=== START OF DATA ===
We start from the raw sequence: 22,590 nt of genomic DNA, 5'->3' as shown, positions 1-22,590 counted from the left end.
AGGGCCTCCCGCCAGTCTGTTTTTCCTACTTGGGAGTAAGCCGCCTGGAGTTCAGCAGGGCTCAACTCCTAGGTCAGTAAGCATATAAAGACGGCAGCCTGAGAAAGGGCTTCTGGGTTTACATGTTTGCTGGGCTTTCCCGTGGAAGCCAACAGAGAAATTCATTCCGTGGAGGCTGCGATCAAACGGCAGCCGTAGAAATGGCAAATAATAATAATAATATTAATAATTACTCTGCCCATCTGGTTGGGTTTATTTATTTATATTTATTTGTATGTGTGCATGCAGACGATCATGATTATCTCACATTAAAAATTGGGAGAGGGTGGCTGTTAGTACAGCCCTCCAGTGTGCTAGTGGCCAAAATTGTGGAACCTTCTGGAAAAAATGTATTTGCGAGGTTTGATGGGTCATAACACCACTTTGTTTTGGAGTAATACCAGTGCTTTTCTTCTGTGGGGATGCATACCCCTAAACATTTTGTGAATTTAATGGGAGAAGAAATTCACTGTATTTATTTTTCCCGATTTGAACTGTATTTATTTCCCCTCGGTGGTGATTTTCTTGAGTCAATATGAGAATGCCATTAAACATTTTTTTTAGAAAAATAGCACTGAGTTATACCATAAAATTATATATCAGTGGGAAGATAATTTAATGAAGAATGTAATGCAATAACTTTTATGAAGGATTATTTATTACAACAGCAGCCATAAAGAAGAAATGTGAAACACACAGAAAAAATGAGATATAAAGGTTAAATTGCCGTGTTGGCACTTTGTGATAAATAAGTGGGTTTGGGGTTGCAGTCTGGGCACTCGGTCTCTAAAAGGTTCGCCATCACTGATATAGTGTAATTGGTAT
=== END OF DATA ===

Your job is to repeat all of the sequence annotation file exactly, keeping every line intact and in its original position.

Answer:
We start from the raw sequence: 22,590 nt of genomic DNA, 5'->3' as shown, positions 1-22,590 counted from the left end.
AGGGCCTCCCGCCAGTCTGTTTTTCCTACTTGGGAGTAAGCCGCCTGGAGTTCAGCAGGGCTCAACTCCTAGGTCAGTAAGCATATAAAGACGGCAGCCTGAGAAAGGGCTTCTGGGTTTACATGTTTGCTGGGCTTTCCCGTGGAAGCCAACAGAGAAATTCATTCCGTGGAGGCTGCGATCAAACGGCAGCCGTAGAAATGGCAAATAATAATAATAATATTAATAATTACTCTGCCCATCTGGTTGGGTTTATTTATTTATATTTATTTGTATGTGTGCATGCAGACGATCATGATTATCTCACATTAAAAATTGGGAGAGGGTGGCTGTTAGTACAGCCCTCCAGTGTGCTAGTGGCCAAAATTGTGGAACCTTCTGGAAAAAATGTATTTGCGAGGTTTGATGGGTCATAACACCACTTTGTTTTGGAGTAATACCAGTGCTTTTCTTCTGTGGGGATGCATACCCCTAAACATTTTGTGAATTTAATGGGAGAAGAAATTCACTGTATTTATTTTTCCCGATTTGAACTGTATTTATTTCCCCTCGGTGGTGATTTTCTTGAGTCAATATGAGAATGCCATTAAACATTTTTTTTAGAAAAATAGCACTGAGTTATACCATAAAATTATATATCAGTGGGAAGATAATTTAATGAAGAATGTAATGCAATAACTTTTATGAAGGATTATTTATTACAACAGCAGCCATAAAGAAGAAATGTGAAACACACAGAAAAAATGAGATATAAAGGTTAAATTGCCGTGTTGGCACTTTGTGATAAATAAGTGGGTTTGGGGTTGCAGTCTGGGCACTCGGTCTCTAAAAGGTTCGCCATCACTGATATAGTGTAATTGGTAT